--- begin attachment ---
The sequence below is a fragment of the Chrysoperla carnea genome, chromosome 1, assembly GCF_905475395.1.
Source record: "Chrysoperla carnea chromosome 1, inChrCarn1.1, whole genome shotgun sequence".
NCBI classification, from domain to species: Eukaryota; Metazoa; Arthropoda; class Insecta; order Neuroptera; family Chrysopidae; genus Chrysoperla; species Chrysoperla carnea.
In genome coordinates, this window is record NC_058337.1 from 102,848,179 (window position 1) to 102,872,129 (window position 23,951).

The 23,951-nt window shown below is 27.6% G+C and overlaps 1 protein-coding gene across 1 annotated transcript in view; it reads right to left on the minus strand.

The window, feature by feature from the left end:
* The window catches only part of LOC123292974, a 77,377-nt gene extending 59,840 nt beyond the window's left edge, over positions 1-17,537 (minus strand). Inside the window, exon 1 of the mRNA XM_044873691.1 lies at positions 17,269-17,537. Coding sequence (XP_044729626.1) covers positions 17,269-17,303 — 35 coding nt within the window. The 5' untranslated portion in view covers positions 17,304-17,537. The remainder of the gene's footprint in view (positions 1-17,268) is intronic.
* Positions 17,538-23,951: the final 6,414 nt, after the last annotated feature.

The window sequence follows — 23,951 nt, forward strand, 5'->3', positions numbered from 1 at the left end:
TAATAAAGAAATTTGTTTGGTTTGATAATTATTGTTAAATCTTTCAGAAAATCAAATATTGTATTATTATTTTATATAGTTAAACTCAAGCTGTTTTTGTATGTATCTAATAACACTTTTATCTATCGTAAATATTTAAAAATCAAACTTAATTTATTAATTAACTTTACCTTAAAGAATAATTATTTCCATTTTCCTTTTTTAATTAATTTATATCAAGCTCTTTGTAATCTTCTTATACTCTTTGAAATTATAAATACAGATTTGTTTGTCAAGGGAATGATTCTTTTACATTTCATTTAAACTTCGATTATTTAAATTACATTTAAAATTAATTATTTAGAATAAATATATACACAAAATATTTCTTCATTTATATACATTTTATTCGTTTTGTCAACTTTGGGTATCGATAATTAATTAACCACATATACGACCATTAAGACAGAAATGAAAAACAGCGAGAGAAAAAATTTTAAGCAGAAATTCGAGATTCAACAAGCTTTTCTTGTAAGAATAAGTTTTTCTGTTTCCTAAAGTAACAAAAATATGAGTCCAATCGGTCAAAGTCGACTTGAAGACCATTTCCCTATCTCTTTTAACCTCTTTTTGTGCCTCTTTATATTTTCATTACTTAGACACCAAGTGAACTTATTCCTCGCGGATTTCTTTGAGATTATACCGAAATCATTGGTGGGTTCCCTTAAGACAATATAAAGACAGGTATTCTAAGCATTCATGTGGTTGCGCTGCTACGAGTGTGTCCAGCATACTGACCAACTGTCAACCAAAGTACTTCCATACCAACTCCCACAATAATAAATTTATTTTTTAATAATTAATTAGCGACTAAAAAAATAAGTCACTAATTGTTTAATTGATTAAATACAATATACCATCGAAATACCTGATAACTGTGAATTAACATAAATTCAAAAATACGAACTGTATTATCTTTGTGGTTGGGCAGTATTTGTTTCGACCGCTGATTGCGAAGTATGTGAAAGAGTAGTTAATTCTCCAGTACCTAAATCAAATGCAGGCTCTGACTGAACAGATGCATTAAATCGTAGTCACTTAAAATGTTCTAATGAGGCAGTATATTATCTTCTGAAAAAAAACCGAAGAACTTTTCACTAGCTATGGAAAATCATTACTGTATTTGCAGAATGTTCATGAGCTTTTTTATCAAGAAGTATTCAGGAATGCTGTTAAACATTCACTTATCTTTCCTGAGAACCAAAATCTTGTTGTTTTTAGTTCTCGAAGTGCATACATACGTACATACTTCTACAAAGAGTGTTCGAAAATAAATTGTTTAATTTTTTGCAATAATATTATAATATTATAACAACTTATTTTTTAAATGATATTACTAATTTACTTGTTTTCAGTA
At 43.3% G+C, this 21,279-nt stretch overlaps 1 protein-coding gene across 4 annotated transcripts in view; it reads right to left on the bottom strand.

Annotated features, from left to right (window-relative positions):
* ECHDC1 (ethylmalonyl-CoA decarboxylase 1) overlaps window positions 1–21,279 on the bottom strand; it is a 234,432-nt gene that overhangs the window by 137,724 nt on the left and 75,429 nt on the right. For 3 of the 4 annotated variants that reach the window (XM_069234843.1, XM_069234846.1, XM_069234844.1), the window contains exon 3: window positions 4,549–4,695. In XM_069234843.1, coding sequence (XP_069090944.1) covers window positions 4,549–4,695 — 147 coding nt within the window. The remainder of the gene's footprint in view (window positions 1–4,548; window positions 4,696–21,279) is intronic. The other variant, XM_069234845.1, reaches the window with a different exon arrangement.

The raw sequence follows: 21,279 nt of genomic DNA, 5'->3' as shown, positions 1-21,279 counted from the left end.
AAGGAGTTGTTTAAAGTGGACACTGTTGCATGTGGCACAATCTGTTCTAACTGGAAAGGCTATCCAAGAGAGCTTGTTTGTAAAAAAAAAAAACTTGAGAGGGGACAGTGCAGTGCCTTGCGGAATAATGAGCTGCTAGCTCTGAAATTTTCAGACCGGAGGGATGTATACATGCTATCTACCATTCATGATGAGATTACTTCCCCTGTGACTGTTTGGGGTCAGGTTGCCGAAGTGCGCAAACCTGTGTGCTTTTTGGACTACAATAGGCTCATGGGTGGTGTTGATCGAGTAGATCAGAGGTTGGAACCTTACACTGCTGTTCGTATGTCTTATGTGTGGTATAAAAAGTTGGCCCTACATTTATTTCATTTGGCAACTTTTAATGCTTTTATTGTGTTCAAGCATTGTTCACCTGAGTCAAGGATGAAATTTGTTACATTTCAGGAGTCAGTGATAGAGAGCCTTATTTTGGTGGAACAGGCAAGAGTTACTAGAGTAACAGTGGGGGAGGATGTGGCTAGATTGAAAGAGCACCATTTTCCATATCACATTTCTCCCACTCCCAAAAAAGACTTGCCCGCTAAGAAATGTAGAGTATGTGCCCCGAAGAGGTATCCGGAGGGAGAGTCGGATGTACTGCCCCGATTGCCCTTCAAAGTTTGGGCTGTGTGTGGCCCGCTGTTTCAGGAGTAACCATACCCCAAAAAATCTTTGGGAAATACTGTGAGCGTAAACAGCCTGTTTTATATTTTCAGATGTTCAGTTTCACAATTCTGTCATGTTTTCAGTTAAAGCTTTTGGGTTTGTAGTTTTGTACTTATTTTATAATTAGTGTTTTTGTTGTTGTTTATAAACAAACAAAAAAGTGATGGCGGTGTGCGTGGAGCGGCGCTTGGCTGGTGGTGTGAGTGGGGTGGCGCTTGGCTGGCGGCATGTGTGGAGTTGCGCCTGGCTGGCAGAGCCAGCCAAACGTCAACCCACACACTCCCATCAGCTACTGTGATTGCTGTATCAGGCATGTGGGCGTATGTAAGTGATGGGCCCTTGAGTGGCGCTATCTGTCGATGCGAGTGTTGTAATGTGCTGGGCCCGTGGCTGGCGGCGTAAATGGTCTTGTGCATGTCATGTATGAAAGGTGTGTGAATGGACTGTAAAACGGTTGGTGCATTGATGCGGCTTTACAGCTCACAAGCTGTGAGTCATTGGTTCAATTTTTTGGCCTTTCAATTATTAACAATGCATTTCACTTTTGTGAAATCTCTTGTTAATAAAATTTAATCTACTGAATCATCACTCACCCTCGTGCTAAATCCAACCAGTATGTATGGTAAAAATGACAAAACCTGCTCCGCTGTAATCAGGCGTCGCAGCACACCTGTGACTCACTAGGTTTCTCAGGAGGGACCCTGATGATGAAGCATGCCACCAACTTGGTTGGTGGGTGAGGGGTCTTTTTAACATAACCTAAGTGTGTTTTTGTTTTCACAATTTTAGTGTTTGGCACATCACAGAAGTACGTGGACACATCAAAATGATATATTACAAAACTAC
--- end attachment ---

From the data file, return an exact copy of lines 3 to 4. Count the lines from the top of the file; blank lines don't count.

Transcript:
NCBI classification, from domain to species: Eukaryota; Metazoa; Arthropoda; class Insecta; order Neuroptera; family Chrysopidae; genus Chrysoperla; species Chrysoperla carnea.
In genome coordinates, this window is record NC_058337.1 from 102,848,179 (window position 1) to 102,872,129 (window position 23,951).